18 Mar 2022
Why do you think today's modern bread should draw inspiration from the past?
Bread has been around for at least 250 generations; it's amongst the most traditional fermented foods ever created. For most generations, the only way to make bread was with sourdough. There were literally thousands of local varieties of sourdough and bread. A Turkish one was used to make big loaves, baked for 4 hours in a wood-fired oven. A famous one from Altamura was described, already 2000 years ago, as "the best bread to be had." Parents would lovingly pass their recipes on to their children, and travelers would spread local know-how to other regions.
You can still find many of these local traditions today. Nevertheless, we can only conclude that many traditions didn't survive the passing of time. Rediscovering these traditions and learning how to once again use sourdough as our leavening power, add sprouted grains for better nutrition and include a wider variety of cereals – that's vital to make bread even better than it is today. Still, being inspired by the past doesn't mean we should live in it. Today we understand much better how to make healthier bread, for example. The more we understand bread's heritage, the better the bread we can bake tomorrow.
The Sourdough Library is Puratos' not-for-profit initiative to preserve bread heritage. The world's only Sourdough Library now holds 136 sourdoughs (and counting) for future generations. How does it work?
The loss of a unique sourdough is as irreversible as the loss of a plant species. If a jar of sourdough is forgotten about and not fed regularly, its culture of wild yeasts and lactic acid bacteria dies out. And although created from a mixture of water and flour, their simplicity is deceiving. Each sourdough is unique, and some sourdoughs are worth their weight in gold. We preserve over 100-year-old sourdoughs from Japan and the Klondike Goldrush in the Sourdough Library. We maintain sourdoughs that are irreplaceable, lovingly passed on for generations within a baker's family. All these sourdoughs remain the property of their respective owners. The Library is Puratos' contribution to bakers who keep sourdough traditions alive.
The Sourdough Library ensures each sourdoughs has a safe backup. If something happens to the original sourdough one day, the owners can rely on us to share their backup from the Sourdough Library. From day one, their sourdough is carefully looked after. Each sourdough sample is also thoroughly analyzed at the University of Bolzano in Italy; its cultures are identified and isolated so they can be preserved, while the recipe and working method are precisely documented. In addition, each sourdough is fed with its original flour every two months, following the original recipe. As such, we guarantee the safest backup a sourdough can have. The Sourdough Library is open to bakers, enthusiasts, and universities to visit by invitation. Unlike a closed vault, the library works as an eye-opener. Being surrounded by 136 pieces of baking heritage helps you realize the added value of sourdough, and of bread in general.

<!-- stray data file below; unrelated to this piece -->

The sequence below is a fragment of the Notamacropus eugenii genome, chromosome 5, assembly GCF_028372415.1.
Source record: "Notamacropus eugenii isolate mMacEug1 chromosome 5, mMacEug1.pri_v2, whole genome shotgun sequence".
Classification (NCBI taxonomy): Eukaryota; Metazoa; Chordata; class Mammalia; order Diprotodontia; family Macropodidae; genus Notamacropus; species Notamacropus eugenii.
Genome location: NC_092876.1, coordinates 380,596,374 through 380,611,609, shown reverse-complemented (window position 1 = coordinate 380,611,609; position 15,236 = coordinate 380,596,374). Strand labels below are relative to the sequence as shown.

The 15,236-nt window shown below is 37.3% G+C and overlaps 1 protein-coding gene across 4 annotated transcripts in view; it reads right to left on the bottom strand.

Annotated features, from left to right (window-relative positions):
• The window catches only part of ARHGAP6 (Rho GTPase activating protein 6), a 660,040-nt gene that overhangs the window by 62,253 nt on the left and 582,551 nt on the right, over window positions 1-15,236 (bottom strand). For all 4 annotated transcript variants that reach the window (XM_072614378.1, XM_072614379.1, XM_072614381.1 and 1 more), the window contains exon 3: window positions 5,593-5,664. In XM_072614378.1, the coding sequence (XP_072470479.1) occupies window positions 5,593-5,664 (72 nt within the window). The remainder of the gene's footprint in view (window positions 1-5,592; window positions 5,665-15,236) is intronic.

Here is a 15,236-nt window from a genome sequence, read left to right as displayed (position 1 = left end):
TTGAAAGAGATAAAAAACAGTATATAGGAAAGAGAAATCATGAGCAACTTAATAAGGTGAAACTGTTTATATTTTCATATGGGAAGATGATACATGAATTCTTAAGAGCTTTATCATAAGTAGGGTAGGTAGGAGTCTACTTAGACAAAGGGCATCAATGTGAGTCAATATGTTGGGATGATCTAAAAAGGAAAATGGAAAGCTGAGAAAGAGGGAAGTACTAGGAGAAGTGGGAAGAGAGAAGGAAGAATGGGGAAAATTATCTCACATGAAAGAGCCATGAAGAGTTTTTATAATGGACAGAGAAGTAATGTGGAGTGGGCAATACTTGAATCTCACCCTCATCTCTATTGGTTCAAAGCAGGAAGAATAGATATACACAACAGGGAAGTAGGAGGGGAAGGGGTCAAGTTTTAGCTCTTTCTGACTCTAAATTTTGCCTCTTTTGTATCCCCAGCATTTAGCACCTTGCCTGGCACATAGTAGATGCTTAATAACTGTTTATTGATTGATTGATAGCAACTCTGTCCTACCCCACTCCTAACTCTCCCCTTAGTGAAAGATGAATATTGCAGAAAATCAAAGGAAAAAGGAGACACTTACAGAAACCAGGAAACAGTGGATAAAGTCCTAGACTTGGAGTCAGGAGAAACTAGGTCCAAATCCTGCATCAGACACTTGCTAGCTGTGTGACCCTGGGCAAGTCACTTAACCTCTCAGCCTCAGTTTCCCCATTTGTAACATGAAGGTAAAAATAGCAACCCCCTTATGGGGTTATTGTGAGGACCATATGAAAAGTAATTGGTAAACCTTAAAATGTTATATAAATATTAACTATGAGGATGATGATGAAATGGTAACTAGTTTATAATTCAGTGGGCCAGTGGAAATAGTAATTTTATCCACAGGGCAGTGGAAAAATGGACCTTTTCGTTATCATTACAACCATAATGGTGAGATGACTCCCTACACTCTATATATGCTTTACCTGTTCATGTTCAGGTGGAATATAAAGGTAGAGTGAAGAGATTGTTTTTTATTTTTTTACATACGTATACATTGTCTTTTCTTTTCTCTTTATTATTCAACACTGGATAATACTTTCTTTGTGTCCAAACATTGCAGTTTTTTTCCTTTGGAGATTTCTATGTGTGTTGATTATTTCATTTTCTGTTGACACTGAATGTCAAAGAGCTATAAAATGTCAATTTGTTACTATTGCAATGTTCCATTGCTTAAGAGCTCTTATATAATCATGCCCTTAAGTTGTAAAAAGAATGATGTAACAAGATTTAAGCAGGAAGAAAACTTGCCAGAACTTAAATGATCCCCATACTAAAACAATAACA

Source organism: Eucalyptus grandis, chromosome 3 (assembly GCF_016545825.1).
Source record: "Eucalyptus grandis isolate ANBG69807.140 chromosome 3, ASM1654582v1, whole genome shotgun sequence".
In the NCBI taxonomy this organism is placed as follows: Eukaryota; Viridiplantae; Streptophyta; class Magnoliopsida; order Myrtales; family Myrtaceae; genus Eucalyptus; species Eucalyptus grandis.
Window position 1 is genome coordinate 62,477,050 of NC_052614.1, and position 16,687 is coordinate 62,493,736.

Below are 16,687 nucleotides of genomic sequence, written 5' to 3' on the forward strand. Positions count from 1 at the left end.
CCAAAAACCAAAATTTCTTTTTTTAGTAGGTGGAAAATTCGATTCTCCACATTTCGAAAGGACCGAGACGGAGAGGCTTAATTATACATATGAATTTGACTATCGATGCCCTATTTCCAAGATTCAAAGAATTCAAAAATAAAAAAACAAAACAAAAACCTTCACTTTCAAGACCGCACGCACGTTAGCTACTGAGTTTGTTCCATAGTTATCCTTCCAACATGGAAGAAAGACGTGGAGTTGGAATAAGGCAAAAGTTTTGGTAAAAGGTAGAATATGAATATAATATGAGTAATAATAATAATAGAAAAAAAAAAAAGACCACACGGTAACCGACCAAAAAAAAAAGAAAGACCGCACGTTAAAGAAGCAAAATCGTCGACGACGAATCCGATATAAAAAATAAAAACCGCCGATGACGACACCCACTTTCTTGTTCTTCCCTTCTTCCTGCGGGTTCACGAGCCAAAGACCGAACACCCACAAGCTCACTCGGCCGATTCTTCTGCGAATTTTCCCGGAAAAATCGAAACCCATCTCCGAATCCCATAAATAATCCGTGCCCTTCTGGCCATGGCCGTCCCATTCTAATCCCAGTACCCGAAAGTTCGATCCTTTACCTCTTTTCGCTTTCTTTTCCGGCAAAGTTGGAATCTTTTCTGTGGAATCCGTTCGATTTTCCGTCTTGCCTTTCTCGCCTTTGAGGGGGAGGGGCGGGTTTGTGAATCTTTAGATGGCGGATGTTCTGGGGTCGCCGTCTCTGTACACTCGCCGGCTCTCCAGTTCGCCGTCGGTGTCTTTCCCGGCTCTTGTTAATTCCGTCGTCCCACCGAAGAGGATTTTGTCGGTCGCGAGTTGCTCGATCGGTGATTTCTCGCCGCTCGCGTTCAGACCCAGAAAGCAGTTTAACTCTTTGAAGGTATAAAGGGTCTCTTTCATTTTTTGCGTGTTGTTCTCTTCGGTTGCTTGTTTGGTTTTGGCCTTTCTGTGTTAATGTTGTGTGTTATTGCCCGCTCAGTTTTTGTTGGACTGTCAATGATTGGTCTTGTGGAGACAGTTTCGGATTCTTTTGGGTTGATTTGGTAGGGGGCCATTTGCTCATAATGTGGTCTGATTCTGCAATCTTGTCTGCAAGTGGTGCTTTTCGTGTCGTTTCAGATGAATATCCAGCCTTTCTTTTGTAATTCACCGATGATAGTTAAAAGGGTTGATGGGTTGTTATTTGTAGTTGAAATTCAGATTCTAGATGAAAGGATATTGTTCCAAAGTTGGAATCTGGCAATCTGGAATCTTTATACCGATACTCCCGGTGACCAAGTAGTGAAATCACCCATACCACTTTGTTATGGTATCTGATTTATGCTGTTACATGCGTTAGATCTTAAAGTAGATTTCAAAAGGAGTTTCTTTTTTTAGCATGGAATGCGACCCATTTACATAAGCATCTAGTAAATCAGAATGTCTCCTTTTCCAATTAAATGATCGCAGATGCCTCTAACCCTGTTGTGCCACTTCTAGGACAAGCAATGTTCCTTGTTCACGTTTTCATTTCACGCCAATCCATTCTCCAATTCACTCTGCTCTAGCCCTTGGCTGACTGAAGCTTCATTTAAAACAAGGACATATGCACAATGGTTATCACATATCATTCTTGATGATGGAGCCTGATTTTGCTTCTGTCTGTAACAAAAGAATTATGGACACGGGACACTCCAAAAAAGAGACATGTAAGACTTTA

How come sourdough is returning in bread recipes, and why do consumers seem to love it so much?
Taste' sparked the return of sourdoughs. A slight acidity in a pizza crust, more robust butter notes in brioche, or a long-lasting fresh taste in packaged toast bread: sourdough gives every type of bread the unique taste it deserves. People's preferences for these flavors vary enormously by region and bread type. That's the beauty of it; local sourdough traditions meet local taste preferences. The return of sourdough brings back 'terroir' to bread. Just as in other foods like wine, cheese, and cacao, each sourdough bread tastes different depending on the baker's location. The origin of all this diversity of flavors in sourdough bread lies in the culture of sourdoughs. Made up of different wild yeasts and lactic acid bacteria, the culture gives the bread a flavor varying from fruity, fermented, mildly creamy, up to very acid notes.
The University of Bolzano has also proven that sourdough-made bread is easier on the stomach than yeast-made bread. They have found that sourdough bread has a lower ‘GI-index,’ a higher bio-availability of nutrients and minerals, and stays in the digestive tract for a shorter time. The way bread is fermented matters. It’s important to understand that today’s legislation still does not allow digestibility-related claims on sourdough-fermented bread. Despite this, however, the increasing evidence on sourdough digestibility is not going unnoticed. Together, with a small but influential number of consumers and bakers, we are searching for the perfect sourdough bread. We are on a Quest for Sourdough.